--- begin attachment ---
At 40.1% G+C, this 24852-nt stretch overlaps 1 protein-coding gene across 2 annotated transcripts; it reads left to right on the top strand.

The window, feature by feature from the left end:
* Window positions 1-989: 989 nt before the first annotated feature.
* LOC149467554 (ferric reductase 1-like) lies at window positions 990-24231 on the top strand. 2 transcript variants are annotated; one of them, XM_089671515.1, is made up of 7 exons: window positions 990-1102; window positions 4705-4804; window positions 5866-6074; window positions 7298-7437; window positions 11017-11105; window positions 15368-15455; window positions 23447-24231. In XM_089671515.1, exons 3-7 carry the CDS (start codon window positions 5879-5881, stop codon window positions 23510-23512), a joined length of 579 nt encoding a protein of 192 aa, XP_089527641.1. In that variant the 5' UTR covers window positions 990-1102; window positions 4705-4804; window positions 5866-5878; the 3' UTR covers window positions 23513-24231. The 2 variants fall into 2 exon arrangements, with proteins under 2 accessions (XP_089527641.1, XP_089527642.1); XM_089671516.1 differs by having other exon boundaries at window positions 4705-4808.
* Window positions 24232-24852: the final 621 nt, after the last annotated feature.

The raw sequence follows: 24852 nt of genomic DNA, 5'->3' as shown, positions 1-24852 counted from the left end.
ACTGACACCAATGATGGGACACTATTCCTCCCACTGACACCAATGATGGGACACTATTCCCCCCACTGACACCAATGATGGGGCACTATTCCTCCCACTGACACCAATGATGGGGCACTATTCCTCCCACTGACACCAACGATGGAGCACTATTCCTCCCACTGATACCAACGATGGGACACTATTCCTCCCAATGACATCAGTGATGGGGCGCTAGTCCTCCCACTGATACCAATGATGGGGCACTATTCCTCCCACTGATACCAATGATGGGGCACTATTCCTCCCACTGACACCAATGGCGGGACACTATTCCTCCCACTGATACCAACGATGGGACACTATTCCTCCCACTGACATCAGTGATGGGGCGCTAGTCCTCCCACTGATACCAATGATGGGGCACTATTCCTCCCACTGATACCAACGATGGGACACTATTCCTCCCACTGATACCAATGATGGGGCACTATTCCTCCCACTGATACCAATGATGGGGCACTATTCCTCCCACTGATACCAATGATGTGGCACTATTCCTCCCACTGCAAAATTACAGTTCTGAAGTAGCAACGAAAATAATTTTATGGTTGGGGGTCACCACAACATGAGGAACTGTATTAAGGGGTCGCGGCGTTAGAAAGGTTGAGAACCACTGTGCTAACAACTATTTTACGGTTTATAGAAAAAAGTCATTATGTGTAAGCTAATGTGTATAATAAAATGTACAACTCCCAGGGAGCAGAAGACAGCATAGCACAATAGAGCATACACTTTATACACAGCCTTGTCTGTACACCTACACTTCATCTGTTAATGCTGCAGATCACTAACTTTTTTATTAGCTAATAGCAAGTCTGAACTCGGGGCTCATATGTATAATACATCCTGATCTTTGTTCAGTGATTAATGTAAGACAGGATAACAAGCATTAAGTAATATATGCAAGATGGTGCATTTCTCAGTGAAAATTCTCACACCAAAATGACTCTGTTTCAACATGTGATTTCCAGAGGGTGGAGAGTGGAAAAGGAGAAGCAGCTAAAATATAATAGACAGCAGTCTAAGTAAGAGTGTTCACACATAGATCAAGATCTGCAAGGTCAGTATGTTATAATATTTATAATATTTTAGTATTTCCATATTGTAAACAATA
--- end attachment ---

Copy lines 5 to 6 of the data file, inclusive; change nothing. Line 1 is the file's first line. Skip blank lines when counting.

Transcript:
* Window positions 24232-24852: the final 621 nt, after the last annotated feature.

The raw sequence follows: 24852 nt of genomic DNA, 5'->3' as shown, positions 1-24852 counted from the left end.